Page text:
— David T. Courtwright: "Forces of Habit. Drugs and the Making of the Modern World", Harvard University Press: Cambridge, London, 2001. (p40)
Generally, if used, and that is: timed & dosed, correctly, anything can be made into some kind of 'soldier drug'.
Good old liquorice is a mild stimulant, especially in the morning, suppresses thirst, hunger, taste good, increases cortisol (fight or flight) and free testosterone — and was a standard marching provision in Macedonian, Roman, Napoleonic and Turkish armies. How 'significant' its advantages were may be of some debate, but its use was very widespread.
The ancient Chinese thought that licorice root imparted strength and endurance and consumed it mostly as teas. Licorice stores found in the tombs of Egyptian pharaohs including the 3000-year-old tomb of King Tutankhamen provide the earliest evidence of licorice use in Egypt. The root was placed in tombs for use in the afterlife to make a sweet beverage called mai sus, a ceremonial drink to honor the pharaohs that is still consumed in Egypt today 17. The ancient Greeks and Romans used licorice as a tonic and cold remedy. In Japan, the oldest specimen of licorice introduced from China in the middle of the eighth century still exists in Shosoin, the Imperial Storehouse, in Nara.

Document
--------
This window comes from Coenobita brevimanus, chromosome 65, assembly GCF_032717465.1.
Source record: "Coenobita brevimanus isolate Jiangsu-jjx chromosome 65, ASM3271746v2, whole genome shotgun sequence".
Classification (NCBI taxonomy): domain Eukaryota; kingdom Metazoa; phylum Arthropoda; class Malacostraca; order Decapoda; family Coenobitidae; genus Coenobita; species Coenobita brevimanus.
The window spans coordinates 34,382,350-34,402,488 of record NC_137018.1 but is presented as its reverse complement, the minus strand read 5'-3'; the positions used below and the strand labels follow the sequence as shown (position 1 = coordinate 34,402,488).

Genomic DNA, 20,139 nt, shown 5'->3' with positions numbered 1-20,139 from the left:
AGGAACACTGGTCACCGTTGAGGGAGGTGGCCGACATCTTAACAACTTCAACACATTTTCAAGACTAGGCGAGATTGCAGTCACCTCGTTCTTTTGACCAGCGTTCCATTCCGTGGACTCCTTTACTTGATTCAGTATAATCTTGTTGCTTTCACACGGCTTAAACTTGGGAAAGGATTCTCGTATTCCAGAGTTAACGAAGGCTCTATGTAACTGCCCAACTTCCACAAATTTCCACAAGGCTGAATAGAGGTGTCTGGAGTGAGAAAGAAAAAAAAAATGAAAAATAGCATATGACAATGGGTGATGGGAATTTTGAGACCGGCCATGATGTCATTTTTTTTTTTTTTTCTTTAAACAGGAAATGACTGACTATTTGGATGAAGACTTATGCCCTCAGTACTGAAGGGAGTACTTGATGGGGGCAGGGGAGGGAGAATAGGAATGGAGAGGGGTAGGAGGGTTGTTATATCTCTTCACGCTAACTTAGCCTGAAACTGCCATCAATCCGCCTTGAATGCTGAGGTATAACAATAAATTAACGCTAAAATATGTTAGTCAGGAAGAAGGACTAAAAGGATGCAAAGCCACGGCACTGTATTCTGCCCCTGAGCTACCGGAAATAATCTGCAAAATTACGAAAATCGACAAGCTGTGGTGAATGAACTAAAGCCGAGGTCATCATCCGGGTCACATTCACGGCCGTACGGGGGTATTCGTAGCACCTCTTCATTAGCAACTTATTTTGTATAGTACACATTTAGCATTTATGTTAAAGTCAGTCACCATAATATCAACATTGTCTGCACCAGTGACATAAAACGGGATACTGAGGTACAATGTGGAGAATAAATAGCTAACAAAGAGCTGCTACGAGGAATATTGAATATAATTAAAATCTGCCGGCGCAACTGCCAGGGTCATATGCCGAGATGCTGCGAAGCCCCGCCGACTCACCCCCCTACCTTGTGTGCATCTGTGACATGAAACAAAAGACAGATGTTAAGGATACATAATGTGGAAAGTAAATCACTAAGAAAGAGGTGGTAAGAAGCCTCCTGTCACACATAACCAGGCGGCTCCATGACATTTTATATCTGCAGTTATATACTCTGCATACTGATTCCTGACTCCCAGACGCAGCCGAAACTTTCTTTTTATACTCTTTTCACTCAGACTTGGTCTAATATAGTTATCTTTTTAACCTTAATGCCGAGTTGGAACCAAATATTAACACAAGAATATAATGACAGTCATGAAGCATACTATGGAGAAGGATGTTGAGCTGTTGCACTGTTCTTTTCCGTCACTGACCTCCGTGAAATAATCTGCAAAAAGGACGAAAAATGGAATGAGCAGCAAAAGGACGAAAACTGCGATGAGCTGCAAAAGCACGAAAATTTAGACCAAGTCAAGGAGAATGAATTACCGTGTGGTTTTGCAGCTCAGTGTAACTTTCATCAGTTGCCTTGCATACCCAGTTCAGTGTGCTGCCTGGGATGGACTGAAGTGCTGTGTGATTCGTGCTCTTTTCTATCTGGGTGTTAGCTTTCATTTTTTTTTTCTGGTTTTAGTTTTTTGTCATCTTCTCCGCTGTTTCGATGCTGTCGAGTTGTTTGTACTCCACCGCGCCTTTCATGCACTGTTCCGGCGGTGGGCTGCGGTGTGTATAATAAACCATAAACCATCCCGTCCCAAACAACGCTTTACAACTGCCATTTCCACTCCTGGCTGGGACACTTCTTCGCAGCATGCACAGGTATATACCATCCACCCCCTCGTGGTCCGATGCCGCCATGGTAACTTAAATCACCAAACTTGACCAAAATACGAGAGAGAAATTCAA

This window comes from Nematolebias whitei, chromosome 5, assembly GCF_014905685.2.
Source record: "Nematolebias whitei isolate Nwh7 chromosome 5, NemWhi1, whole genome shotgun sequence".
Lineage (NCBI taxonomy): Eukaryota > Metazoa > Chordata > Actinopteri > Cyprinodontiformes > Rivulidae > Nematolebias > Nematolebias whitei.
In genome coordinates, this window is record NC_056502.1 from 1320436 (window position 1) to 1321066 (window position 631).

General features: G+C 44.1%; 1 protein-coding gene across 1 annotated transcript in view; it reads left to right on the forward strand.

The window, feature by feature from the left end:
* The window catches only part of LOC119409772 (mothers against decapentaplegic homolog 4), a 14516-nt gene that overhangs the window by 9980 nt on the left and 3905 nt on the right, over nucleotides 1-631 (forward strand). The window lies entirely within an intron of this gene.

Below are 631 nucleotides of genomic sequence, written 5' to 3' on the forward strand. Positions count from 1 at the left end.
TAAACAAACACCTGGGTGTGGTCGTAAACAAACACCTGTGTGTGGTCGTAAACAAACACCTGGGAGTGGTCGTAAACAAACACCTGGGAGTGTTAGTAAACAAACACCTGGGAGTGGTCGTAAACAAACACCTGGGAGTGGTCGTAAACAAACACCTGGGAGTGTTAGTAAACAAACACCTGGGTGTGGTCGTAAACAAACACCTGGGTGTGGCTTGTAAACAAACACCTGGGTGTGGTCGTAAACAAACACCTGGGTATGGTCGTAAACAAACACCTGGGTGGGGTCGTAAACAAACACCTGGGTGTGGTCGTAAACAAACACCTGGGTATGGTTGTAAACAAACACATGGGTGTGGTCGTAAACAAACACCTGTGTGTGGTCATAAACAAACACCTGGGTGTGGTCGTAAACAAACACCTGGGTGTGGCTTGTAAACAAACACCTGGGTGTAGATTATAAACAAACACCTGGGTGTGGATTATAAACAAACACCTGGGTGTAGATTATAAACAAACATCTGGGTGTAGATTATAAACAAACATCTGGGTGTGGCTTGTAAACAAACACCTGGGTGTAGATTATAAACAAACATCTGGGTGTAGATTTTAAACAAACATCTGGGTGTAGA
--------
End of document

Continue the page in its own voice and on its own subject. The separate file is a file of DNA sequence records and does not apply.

In the fourth century BC, the Greek botanist Theophrastus, a contemporary of Aristotle, described the use of licorice as a thirst quencher, for the treatment of asthma, dry cough, and lung diseases, and in wound healing when mixed with honey. The armies of Alexander the Great and later the Roman armies were given licorice to quench soldiers’ thirst during long marches. In the first century BC, the Roman naturalist Pliny the Elder wrote about various uses of licorice including lozenges to clear the throat and to postpone hunger and thirst, and as a remedy for dropsy, for ulcerous sores of the mouth and genitals, and for bladder and kidney ailments.